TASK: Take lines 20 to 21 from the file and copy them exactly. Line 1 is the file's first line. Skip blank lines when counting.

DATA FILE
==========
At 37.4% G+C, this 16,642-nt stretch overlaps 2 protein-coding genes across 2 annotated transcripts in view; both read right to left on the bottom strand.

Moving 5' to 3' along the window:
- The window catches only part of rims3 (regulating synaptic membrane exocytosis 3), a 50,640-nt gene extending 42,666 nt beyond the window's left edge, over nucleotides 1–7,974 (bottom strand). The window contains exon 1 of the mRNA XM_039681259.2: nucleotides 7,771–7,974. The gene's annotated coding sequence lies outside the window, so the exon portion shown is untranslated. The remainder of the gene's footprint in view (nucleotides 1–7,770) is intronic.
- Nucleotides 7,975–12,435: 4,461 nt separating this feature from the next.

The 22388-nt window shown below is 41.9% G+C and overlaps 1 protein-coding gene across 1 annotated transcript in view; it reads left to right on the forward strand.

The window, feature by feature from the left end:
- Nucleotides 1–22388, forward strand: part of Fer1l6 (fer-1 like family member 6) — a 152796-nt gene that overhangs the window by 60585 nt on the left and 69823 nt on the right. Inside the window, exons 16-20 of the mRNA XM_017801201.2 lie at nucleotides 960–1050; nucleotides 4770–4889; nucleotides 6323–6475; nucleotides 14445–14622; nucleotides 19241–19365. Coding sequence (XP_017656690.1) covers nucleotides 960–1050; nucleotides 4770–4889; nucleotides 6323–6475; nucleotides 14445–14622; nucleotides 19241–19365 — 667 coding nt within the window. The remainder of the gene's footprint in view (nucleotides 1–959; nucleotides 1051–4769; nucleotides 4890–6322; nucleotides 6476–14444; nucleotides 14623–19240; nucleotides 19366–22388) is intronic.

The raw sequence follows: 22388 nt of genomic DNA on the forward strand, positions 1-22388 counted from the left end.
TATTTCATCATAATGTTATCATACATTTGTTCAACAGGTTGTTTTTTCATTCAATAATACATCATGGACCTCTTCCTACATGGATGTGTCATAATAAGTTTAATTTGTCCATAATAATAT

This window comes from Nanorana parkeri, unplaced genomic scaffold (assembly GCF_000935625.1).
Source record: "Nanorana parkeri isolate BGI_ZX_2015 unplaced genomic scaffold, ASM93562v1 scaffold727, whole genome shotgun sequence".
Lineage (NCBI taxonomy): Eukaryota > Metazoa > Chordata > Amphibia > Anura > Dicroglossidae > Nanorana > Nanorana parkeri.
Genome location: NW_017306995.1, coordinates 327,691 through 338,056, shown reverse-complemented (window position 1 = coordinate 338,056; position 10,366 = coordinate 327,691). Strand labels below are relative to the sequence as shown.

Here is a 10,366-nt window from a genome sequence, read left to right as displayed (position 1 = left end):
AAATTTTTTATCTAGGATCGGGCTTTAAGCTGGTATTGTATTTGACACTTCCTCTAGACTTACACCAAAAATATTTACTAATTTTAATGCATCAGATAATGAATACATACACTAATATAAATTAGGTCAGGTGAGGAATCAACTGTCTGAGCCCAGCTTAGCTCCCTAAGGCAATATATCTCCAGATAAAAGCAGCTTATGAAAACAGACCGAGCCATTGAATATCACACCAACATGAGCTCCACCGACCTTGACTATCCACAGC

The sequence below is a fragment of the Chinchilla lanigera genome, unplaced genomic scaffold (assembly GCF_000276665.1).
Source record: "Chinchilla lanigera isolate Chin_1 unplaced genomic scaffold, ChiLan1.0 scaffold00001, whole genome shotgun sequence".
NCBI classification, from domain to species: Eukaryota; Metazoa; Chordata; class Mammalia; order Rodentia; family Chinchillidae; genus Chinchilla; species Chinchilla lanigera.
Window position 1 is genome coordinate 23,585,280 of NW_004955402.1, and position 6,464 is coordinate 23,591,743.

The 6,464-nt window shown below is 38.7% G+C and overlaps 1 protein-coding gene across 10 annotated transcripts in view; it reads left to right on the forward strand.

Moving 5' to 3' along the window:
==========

The 6,464-nt window shown below is 38.7% G+C and overlaps 1 protein-coding gene across 10 annotated transcripts in view; it reads left to right on the forward strand.

Moving 5' to 3' along the window: